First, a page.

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On Christmas morning the Celtics dismantled the Brooklyn Nets with such ease that owner Mikhail Prokhorov fired head coach Avery Johnson. Not only did the Celtics play their most complete game of the season, but did so under testy road conditions.
The victory allowed Boston to keep their heads above .500 and gave fans hope for the remaining season. Now it looks like that was more false hope. The Celtics are on a four game losing streak—three on the road by 18 points or more, making last night’s 10 point loss at home to Memphis look like a nail biter.
These Celtics aren’t exactly soft, but they sure aren’t the blue collar defenders we have come to expect, and yet the offense is the same lumbering enigma it’s been the last few seasons. The Celtics are a team searching for identity, and wins.
The start to 2012-2013, at least in terms of wins and losses, has almost mirrored last year’s eventual charge to the Conference Finals. If the Celtics manage a win at home against the Pacers on Friday (far from given) they will sit at 15-17, good for ninth in the conference, exactly where they stood at the All-Star Break last year. However, as Sam Gardener of Fox Sports noted last week, the stats do not bear further comparison between the two slow starts.
Last year’s 15-17 Celtics went 24-10 over the second half of the season, but note the minuscule differences between those two stretches: Boston finished the year holding teams to 41.9 percent on field goals and 30.8 percent three point shots, both league lows. Before last season’s All Star break, Boston already ranked 2nd and 1st in each category. In the first half of the season Boston allowed 88.5 points per game on 41.8 percent shooting and during the second half they held opponents to 90.1 points per game on 42 percent. Defensively, the Celtics were masterful all year, and actually regressed slightly during the 24-10 streak.
The offensive numbers are the same, with Boston improving their field goal percentage by only 1 percent during the latter half of the year, emphasizing the fact that last year’s team had its offensive and defensive identities from the beginning.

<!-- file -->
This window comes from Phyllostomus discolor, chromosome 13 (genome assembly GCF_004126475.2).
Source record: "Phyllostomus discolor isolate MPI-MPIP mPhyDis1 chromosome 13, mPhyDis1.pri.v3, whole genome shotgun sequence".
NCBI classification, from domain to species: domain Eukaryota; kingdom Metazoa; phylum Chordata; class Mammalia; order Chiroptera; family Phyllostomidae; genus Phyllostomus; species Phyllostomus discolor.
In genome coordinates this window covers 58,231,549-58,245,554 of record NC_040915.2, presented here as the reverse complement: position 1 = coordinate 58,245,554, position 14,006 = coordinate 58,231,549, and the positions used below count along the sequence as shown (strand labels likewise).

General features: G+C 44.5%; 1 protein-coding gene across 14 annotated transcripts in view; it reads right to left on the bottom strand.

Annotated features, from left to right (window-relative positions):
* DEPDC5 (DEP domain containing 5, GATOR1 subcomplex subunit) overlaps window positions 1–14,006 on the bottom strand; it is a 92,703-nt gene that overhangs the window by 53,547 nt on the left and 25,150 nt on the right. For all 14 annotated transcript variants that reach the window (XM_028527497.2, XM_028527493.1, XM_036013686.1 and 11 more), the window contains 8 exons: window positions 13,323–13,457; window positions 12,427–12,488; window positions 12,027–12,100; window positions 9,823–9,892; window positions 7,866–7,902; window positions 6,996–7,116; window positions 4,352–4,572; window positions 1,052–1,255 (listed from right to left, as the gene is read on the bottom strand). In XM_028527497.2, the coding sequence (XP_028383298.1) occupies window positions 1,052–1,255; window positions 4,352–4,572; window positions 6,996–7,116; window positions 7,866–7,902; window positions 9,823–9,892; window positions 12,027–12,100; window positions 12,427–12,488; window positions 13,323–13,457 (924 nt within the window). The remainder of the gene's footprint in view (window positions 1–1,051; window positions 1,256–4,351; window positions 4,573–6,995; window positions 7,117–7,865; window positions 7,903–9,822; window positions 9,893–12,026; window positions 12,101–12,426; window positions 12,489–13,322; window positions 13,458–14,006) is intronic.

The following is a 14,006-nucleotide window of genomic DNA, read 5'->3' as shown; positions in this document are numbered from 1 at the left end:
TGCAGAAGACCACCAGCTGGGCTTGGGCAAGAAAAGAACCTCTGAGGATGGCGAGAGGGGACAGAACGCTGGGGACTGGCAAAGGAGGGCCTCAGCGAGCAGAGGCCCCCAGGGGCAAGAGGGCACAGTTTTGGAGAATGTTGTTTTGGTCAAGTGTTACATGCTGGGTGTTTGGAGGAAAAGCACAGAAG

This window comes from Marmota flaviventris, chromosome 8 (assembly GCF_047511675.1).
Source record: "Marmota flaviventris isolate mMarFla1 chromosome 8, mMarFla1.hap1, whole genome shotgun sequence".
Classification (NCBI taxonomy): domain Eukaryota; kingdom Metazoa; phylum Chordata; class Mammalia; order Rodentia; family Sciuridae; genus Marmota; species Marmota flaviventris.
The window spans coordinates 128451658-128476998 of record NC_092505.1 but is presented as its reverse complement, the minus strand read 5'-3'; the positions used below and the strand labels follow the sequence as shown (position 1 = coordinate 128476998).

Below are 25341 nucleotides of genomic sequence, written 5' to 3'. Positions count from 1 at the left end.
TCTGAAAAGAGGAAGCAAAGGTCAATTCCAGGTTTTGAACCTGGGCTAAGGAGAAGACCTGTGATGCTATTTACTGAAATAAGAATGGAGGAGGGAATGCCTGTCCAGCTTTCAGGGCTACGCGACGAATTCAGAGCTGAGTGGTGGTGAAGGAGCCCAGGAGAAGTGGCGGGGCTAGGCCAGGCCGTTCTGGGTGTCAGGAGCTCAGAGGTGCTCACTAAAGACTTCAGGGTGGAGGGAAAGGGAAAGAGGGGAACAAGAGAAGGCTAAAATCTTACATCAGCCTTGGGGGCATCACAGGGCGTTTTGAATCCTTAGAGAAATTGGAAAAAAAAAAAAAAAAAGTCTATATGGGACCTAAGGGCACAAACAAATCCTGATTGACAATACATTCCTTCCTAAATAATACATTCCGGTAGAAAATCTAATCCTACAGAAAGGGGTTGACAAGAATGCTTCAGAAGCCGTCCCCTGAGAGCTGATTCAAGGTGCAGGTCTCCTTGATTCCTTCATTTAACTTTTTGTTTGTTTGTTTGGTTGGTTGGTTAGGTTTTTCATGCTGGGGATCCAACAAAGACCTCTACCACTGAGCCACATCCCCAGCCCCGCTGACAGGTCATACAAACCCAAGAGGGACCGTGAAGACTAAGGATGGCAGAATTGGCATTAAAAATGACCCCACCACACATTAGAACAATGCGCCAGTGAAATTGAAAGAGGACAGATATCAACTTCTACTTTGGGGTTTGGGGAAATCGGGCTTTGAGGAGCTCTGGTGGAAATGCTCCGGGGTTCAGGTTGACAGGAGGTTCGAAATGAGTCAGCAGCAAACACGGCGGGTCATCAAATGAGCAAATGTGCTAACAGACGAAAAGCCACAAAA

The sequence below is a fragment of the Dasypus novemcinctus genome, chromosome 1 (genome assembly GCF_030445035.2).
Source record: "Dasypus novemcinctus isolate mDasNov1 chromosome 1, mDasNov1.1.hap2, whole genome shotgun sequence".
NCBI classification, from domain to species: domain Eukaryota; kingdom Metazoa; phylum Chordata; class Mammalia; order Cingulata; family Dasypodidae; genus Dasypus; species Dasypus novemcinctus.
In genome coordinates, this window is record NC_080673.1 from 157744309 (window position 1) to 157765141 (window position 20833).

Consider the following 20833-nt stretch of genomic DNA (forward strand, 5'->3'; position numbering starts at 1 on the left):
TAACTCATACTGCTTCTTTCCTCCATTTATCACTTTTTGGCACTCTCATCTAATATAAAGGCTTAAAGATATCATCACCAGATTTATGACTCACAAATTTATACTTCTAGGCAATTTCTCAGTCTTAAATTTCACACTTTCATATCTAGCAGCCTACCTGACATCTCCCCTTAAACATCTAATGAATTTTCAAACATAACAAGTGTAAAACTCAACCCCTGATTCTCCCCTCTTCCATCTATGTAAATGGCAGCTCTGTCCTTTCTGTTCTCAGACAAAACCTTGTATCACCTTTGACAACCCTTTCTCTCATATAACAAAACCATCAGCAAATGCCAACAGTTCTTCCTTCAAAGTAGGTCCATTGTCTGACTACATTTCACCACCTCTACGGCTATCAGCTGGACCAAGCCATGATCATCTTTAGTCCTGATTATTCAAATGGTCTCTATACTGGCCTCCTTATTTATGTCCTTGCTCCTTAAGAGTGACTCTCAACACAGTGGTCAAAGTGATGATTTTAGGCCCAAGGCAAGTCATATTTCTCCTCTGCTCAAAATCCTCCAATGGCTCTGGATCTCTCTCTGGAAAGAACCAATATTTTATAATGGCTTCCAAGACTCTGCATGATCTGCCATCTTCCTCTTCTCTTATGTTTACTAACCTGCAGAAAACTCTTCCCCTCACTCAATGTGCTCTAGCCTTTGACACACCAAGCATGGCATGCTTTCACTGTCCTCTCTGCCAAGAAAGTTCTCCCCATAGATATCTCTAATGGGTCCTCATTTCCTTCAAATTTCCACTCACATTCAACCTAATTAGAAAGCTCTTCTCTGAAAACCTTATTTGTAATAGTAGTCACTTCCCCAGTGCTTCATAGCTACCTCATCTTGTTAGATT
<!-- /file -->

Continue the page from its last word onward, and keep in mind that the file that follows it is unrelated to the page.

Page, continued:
This season, Boston is allowing 97.9 PPG, ranking in the bottom half of the league (almost 10 points more than last year). The Celtics have allowed 99 points or more in eight of their last eleven contests. The Christmas day win saw Boston allow fewer than 89 points for just the second time in December. The Kings, who average 97 points, scored 118 against Boston.
It’s safe to say this year’s slow start and last year’s have little in common. One thing is clear: if Boston doesn’t find their identity on defense, the only late season charge they will be making is to the lottery.
The Celtics are led by Rajon Rondo, Paul Pierce or Kevin Garnett in virtually every individual category. Outside of the big three, no one has carved out an identifiable role on this struggling Celtics club. Well, almost no one. After a career game of 16 points and 7 rebounds against Brooklyn (most coming in the second quarter to break the game open), Jared Sullinger averaged almost 9 points and 6 rebounds during the West Coast losing streak. Sullinger shot 60 percent during this stretch
Sullinger’s on court professionalism is matched by his insight: “[Pierce, Rondo and KG] draw so much attention and everybody leaves No. 7 alone, and so I just capitalize on that and try to find open spots,” Sullinger says of his recent success.
Doc Rivers is notorious for benching rookies for most of the season, so Sullinger’s 20 MPG is encouraging on its own. The fact that Sullinger is one of four players on the team who seems confident in his role is unbelievable.
Avery Bradley‘s return to action Wednesday night was highly anticipated by fans and teammates alike, despite Rivers repeatedly stating “Bradley is not the savior.” Bradley’s stat line was not impressive (-12 in plus/minus with 4 points and 1 steal) but he has not lost a step on defense.
“Relief,” Memphis point guard Mike Conley said of being defended by someone other than Bradley. “Like I could breathe a little bit.”
While Bradley is no savior, he can help the Celtics find the identity they have been sorely lacking. Perimeter defense has been a huge problem for Boston, which in turn increases the burden on Kevin Garnett. Bradley will often handle opposing point guards, alleviating some of the demands on Rondo as well.
The most important thing Bradley brings is consistency to the rotation. Bradley at starting shooting guard allows Jason Terry and Courtney Lee to breathe a sigh of relief, knowing when and in what position they will be entering the game on most nights.
No one enjoys watching their team “tank” a season to secure a top draft pick, and the Celtics have too much talent and pride to take that route, but as of now they are in an even worse position this season than last, and until Boston rediscovers their defensive identity, that’s where they’ll stay.
A challenging stretch against Eastern elites (Pacers, Hawks, Knicks) will give us a glimpse as to what effect Bradley and a confident Sullinger can have on the currently faceless Boston Celtics.